South Africans are reacting with sadness to the death of Beyers Naude, one of the leading Afrikaner critics of the old apartheid regime.
Mr Naude was close to ANC leaders like Nelson Mandela
Mr Naude, 89, came from a powerful Afrikaner family, connected to the old regime, but spent most of his life fighting racial inequality.
A religious minister, he rejected the claim that the bible backed apartheid.
Archbishop Desmond Tutu said he could have risen to any position of power, but instead chose to fight injustice.
For this, Mr Naude paid a price.
He was branded a traitor and ostracised by his own people, and stripped of his position in the Dutch Reformed Church - seen as the Afrikaner "nation at prayer" - which had said the bible justified white-minority rule.
His father was one of the founders of the Broederbond, or "Brotherhood," a secret society of Afrikaner leaders at the heart of the apartheid government.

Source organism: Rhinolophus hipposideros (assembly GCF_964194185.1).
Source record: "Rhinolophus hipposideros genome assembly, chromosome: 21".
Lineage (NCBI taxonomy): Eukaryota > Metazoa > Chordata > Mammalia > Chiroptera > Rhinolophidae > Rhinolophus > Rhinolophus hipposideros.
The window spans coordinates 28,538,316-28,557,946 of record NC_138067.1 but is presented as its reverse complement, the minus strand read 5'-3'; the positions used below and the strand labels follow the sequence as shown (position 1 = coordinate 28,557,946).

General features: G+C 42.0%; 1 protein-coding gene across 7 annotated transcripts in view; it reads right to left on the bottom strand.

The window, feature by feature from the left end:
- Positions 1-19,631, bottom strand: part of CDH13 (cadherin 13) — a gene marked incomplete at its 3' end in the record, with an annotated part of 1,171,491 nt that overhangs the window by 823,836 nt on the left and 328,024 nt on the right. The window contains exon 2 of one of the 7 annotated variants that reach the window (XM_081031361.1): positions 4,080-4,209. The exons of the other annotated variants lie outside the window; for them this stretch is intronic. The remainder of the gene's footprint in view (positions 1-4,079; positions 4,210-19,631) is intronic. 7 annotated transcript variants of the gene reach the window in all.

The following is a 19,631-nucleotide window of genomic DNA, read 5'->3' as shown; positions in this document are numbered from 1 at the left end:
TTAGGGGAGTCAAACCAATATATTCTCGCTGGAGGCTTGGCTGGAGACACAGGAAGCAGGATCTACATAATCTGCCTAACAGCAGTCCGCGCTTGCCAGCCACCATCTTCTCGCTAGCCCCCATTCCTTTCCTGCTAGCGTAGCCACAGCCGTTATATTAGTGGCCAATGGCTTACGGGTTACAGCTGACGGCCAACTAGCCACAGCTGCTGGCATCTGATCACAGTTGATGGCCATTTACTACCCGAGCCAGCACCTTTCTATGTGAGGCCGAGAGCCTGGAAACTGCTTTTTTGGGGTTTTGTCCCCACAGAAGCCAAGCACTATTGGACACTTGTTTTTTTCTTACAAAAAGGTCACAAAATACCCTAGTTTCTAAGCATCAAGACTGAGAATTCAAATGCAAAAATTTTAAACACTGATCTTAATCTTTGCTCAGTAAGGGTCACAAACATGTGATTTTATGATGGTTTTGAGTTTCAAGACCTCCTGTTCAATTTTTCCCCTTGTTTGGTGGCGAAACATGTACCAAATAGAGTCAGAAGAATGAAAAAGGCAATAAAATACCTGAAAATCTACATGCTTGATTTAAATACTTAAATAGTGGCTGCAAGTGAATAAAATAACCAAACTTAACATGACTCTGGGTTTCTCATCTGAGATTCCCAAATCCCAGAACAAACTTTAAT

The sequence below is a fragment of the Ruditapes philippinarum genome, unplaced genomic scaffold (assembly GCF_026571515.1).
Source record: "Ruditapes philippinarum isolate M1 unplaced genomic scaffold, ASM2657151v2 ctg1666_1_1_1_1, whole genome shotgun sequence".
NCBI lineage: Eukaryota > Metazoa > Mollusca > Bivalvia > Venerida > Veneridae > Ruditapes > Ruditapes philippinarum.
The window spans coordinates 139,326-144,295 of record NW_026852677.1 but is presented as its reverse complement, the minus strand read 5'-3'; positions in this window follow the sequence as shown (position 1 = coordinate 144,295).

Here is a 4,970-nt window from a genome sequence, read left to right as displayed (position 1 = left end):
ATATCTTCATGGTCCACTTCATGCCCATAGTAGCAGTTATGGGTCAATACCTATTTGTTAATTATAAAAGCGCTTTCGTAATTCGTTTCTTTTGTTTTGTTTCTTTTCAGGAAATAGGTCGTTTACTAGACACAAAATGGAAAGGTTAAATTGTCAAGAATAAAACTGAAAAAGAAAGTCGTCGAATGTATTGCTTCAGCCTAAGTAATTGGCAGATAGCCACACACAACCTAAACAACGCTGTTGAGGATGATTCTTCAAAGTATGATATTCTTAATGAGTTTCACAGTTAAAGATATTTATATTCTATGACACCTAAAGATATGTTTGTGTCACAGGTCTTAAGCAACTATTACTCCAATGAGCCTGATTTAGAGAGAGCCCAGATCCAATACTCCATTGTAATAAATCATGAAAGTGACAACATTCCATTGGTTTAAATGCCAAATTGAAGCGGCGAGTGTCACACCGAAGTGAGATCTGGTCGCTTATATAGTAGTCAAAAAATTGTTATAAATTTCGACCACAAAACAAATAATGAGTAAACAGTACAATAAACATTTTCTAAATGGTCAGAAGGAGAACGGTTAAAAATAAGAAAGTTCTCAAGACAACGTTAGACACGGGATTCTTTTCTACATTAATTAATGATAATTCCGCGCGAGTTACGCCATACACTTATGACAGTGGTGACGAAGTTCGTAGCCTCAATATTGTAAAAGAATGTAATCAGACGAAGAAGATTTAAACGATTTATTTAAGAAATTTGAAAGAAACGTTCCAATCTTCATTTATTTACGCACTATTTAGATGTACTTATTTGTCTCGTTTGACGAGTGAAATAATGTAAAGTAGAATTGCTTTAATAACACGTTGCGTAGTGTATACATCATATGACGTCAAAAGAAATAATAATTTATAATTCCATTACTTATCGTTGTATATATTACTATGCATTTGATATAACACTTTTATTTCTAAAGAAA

At 25, he became the youngest member of the Broederbond but
started to have doubts about apartheid after witnessing the 1960 Sharpeville massacre of 69 unarmed black demonstrators by the apartheid police.
"I came to the conclusion that if I wanted to retain my integrity as a human being and as a Christian, I had to stick clearly, unequivocally and fearlessly in whom I believed in, what I believed in and why I believed," he said in a 1987 television interview.
In 1977, he was "banned" for five years - his movements and ability to meet with people were severely curtailed.
But Mr Naude lived to see the birth of a new democratic South Africa and remained close to ANC leaders like Nelson Mandela.
At one very practical level his name will live on - three years ago, the Johannesburg authorities named one of the city's most important streets after him.
It had previously been called D F Malan Drive in honour of the first apartheid leader of South Africa.